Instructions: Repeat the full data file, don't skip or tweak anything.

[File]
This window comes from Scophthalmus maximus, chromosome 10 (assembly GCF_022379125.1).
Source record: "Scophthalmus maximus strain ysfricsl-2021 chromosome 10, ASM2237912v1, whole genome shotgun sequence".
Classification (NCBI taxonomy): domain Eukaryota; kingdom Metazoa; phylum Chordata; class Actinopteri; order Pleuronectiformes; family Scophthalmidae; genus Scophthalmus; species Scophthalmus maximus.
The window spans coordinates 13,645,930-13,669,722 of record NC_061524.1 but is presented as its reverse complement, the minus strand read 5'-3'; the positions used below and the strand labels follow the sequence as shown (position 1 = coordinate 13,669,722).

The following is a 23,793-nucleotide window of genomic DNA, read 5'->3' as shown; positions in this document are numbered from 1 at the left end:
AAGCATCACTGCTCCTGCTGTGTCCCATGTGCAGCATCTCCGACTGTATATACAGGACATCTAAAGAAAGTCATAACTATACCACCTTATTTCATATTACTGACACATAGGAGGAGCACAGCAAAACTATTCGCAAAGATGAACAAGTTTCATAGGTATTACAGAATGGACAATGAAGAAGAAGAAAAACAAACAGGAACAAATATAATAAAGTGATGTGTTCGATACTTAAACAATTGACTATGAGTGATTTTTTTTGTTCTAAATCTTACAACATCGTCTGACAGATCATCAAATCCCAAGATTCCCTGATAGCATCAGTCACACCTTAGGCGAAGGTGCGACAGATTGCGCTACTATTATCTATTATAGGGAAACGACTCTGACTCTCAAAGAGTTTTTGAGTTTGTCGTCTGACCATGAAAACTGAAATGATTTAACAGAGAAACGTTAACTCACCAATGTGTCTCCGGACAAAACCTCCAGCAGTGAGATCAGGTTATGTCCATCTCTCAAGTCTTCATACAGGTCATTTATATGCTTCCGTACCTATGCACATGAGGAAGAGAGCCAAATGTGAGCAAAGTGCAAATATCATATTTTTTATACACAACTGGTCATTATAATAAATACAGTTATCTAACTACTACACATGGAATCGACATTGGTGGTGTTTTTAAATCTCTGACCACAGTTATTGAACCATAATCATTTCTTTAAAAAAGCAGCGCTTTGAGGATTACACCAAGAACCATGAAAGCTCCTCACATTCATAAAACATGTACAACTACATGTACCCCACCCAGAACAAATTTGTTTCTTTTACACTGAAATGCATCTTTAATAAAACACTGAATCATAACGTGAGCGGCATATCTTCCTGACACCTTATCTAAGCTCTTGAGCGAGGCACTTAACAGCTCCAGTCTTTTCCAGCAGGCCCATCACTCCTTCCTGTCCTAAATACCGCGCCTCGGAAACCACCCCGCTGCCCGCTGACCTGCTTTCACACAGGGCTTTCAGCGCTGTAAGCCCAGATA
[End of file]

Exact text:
This window comes from Scophthalmus maximus, chromosome 10 (assembly GCF_022379125.1).
Source record: "Scophthalmus maximus strain ysfricsl-2021 chromosome 10, ASM2237912v1, whole genome shotgun sequence".
Classification (NCBI taxonomy): domain Eukaryota; kingdom Metazoa; phylum Chordata; class Actinopteri; order Pleuronectiformes; family Scophthalmidae; genus Scophthalmus; species Scophthalmus maximus.
The window spans coordinates 13,645,930-13,669,722 of record NC_061524.1 but is presented as its reverse complement, the minus strand read 5'-3'; the positions used below and the strand labels follow the sequence as shown (position 1 = coordinate 13,669,722).

The following is a 23,793-nucleotide window of genomic DNA, read 5'->3' as shown; positions in this document are numbered from 1 at the left end:
AAGCATCACTGCTCCTGCTGTGTCCCATGTGCAGCATCTCCGACTGTATATACAGGACATCTAAAGAAAGTCATAACTATACCACCTTATTTCATATTACTGACACATAGGAGGAGCACAGCAAAACTATTCGCAAAGATGAACAAGTTTCATAGGTATTACAGAATGGACAATGAAGAAGAAGAAAAACAAACAGGAACAAATATAATAAAGTGATGTGTTCGATACTTAAACAATTGACTATGAGTGATTTTTTTTGTTCTAAATCTTACAACATCGTCTGACAGATCATCAAATCCCAAGATTCCCTGATAGCATCAGTCACACCTTAGGCGAAGGTGCGACAGATTGCGCTACTATTATCTATTATAGGGAAACGACTCTGACTCTCAAAGAGTTTTTGAGTTTGTCGTCTGACCATGAAAACTGAAATGATTTAACAGAGAAACGTTAACTCACCAATGTGTCTCCGGACAAAACCTCCAGCAGTGAGATCAGGTTATGTCCATCTCTCAAGTCTTCATACAGGTCATTTATATGCTTCCGTACCTATGCACATGAGGAAGAGAGCCAAATGTGAGCAAAGTGCAAATATCATATTTTTTATACACAACTGGTCATTATAATAAATACAGTTATCTAACTACTACACATGGAATCGACATTGGTGGTGTTTTTAAATCTCTGACCACAGTTATTGAACCATAATCATTTCTTTAAAAAAGCAGCGCTTTGAGGATTACACCAAGAACCATGAAAGCTCCTCACATTCATAAAACATGTACAACTACATGTACCCCACCCAGAACAAATTTGTTTCTTTTACACTGAAATGCATCTTTAATAAAACACTGAATCATAACGTGAGCGGCATATCTTCCTGACACCTTATCTAAGCTCTTGAGCGAGGCACTTAACAGCTCCAGTCTTTTCCAGCAGGCCCATCACTCCTTCCTGTCCTAAATACCGCGCCTCGGAAACCACCCCGCTGCCCGCTGACCTGCTTTCACACAGGGCTTTCAGCGCTGTAAGCCCAGATA